## 13 April 2017

### Crossings

Crossings is a strategy board game for two players invented by Robert Abbott. Crossings is a precursor of Epaminondas, which uses a larger board and expanded rules.

Rules

The game uses a $8 \times 8$ board with $16$ pieces of each color. The goal is to cross a piece until the end of the opponent's back rank. The game is played by turns, each player makes a move per turn. The red pieces start.

A phalanx is a set of one or more adjacent pieces of the same color in a row (horizontally, vertically or diagonally). A piece can belong to one or more phalanxes.

A player can move a piece, a whole phalanx or a sub-phalanx.

A phalanx consists of a single piece may move a space horizontally, vertically or diagonally on an empty square. A phalanx should move through the line that defines it. It can move a number of times equal to the number of pieces of that phalanx.

When part of a phalanx is moved (sub-phalanx), it also has to move along the line that defines it. It can move a number of times equal to the number of pieces of that sub-phalanx. When a sub-phalanx is moved, it must involve one of its final pieces.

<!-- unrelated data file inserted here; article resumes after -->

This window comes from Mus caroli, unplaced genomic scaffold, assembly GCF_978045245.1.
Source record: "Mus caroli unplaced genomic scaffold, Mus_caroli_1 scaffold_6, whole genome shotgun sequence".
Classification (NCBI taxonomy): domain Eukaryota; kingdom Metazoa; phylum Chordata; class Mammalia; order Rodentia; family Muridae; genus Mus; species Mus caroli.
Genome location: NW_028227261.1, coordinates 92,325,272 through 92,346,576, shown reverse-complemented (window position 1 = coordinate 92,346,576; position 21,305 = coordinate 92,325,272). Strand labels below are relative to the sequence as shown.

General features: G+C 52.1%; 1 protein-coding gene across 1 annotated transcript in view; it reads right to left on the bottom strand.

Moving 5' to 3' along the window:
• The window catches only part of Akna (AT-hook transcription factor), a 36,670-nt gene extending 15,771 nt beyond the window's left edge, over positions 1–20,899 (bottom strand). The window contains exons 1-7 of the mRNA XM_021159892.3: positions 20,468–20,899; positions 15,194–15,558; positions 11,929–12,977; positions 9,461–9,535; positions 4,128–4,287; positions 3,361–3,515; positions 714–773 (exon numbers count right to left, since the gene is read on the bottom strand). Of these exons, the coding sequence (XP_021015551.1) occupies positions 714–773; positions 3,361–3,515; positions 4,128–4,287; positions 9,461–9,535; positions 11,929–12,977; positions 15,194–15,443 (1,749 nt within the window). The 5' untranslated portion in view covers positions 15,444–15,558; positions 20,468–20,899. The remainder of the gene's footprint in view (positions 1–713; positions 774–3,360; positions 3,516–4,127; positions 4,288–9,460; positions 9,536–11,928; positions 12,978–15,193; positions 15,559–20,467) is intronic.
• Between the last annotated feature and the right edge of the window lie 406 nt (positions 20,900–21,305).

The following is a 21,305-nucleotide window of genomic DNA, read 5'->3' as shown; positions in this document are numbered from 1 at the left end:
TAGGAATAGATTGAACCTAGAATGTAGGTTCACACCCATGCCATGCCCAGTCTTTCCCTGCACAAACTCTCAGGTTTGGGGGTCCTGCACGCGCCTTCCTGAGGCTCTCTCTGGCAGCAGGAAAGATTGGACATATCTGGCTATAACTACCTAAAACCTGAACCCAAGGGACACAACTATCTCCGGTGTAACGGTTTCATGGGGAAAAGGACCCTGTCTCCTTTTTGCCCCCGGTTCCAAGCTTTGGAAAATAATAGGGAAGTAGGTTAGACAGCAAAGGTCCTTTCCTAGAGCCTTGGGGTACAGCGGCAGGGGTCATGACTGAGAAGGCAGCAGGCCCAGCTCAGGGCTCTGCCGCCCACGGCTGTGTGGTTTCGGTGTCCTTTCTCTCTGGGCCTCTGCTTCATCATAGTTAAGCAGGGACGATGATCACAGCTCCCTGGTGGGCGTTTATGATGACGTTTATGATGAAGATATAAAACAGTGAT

The pieces can not move to a busy square.

If the first piece of a moving phalanx finds a single piece of the opponent player, the movement of the phalanx ends and the opponent's piece is captured.

If the last piece of a moving phalanx finds the final piece of the opponent's phalanx, it can capture that piece if the phalanx of the opponent is smaller; the turn ends. If you can not capture the piece because of the opponent's phalanx is of the same size or bigger, you may not move to this square.

A player wins the game if one of his pieces reaches the first line of the side of the opponent player or the more distant line on his side. If your opponent can not get a piece in the first line of the first player in the next turn, then the first player wins. Otherwise, these pieces will be "locked" and can not be moved or captured. The next attempt to crossing, as it is called, will determine the winner (unless it is also immediately followed by a counter-crossing, and so on). The game is a draw if no player reaches the goal. The draws are very rare.